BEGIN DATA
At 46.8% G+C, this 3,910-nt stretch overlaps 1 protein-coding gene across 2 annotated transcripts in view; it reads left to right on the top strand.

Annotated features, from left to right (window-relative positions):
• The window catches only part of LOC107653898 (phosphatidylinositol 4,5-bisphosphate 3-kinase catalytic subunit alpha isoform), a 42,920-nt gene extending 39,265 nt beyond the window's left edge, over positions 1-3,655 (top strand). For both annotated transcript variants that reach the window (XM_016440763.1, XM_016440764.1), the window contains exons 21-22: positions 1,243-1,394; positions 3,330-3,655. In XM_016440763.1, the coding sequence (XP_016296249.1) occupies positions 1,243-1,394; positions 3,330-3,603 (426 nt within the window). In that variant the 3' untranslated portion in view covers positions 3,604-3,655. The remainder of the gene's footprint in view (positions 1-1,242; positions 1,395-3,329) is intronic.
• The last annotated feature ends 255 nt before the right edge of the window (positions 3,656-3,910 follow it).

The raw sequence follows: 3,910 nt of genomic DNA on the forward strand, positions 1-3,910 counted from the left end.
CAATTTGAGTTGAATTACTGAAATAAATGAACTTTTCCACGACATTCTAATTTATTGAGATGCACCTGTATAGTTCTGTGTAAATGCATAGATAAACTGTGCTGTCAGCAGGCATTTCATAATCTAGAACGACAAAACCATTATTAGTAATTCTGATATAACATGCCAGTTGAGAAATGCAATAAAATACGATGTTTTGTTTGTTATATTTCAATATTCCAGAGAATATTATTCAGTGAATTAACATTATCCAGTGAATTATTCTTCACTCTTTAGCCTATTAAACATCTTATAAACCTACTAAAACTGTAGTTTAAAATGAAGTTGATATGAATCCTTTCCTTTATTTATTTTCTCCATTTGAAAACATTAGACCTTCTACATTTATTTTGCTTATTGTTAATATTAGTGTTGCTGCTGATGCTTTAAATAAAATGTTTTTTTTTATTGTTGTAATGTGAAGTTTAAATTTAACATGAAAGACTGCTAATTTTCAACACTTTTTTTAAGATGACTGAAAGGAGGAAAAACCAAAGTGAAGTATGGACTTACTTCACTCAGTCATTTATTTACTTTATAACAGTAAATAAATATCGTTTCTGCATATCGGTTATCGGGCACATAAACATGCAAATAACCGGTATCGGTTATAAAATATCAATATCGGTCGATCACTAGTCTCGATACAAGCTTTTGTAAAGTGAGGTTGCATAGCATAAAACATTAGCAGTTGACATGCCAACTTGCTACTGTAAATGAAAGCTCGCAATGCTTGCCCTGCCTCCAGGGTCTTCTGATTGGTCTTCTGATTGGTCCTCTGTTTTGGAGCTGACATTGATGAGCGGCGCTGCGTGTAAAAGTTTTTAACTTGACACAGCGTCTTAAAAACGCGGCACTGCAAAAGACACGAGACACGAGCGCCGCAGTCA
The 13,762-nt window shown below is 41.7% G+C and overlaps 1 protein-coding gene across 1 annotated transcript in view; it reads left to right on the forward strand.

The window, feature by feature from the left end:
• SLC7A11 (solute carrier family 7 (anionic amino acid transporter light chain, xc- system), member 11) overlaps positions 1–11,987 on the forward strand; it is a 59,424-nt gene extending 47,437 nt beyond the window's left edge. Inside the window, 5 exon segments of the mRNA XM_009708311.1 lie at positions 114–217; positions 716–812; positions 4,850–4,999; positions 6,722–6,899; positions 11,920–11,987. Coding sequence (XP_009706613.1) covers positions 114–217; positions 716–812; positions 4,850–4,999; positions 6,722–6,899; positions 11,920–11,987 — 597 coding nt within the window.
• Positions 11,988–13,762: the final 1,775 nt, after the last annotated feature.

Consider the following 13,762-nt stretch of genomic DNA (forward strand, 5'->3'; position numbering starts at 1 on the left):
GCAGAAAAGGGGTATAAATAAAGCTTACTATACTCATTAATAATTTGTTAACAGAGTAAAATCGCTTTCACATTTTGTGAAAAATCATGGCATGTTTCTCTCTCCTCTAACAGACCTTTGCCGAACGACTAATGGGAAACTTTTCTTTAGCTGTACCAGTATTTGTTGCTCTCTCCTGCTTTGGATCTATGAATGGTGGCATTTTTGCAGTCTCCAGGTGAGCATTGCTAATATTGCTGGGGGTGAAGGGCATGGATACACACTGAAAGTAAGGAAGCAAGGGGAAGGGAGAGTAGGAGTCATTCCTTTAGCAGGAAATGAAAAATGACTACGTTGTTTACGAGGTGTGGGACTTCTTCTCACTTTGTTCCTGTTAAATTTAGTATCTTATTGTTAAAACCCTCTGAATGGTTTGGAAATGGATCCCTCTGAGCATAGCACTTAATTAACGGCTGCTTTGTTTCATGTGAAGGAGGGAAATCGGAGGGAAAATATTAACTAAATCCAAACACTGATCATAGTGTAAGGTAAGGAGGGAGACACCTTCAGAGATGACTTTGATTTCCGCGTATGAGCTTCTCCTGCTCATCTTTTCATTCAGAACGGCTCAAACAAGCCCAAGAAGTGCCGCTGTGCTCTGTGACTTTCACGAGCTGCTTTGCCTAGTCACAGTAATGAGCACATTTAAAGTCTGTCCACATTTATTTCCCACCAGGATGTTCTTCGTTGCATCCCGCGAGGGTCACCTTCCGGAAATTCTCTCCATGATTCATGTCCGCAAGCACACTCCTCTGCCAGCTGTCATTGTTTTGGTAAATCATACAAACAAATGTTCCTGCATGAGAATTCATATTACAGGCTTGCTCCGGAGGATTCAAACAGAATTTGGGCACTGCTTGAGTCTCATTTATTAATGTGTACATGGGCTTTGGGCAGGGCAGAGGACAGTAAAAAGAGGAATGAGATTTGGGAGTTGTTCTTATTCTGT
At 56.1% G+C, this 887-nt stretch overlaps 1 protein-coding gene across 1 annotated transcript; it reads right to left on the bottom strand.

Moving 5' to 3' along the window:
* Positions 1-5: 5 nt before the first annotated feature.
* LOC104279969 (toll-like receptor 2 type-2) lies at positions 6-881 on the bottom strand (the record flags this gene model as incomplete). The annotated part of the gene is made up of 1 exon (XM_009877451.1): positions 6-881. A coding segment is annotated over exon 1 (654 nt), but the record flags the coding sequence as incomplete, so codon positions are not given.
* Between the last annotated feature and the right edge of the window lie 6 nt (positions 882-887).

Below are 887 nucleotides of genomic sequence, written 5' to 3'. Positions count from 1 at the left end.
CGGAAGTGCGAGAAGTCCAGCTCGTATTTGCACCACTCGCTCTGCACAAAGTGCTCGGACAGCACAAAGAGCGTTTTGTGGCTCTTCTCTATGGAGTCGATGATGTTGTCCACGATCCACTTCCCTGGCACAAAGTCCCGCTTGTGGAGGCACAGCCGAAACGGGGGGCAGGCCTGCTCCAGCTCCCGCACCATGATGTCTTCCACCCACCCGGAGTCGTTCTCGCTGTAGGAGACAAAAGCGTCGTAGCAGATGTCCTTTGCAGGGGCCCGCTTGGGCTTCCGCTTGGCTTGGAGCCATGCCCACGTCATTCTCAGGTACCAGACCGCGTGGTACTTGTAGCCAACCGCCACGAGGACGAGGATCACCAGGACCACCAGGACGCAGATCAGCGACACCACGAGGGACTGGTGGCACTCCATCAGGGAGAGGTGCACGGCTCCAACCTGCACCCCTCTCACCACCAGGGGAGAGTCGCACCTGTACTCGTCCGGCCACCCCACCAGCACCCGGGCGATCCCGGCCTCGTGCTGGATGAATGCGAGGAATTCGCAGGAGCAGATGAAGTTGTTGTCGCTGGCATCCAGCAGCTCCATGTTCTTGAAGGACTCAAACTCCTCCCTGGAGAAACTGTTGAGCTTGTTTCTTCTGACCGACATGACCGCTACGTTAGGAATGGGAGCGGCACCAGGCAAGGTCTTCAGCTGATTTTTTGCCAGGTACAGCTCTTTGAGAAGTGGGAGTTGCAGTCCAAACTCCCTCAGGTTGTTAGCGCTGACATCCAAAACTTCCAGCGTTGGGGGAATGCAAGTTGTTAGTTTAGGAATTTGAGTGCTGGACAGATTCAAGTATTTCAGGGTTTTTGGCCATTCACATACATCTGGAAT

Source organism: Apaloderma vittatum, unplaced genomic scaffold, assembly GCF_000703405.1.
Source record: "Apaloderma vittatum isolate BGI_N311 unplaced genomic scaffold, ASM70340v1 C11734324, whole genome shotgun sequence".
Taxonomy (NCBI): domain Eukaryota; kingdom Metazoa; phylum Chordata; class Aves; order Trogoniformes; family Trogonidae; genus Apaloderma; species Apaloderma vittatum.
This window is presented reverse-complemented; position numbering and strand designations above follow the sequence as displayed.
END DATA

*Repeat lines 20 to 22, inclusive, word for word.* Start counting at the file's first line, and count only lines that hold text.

Source organism: Apaloderma vittatum, unplaced genomic scaffold, assembly GCF_000703405.1.
Source record: "Apaloderma vittatum isolate BGI_N311 unplaced genomic scaffold, ASM70340v1 C11734324, whole genome shotgun sequence".
Taxonomy (NCBI): domain Eukaryota; kingdom Metazoa; phylum Chordata; class Aves; order Trogoniformes; family Trogonidae; genus Apaloderma; species Apaloderma vittatum.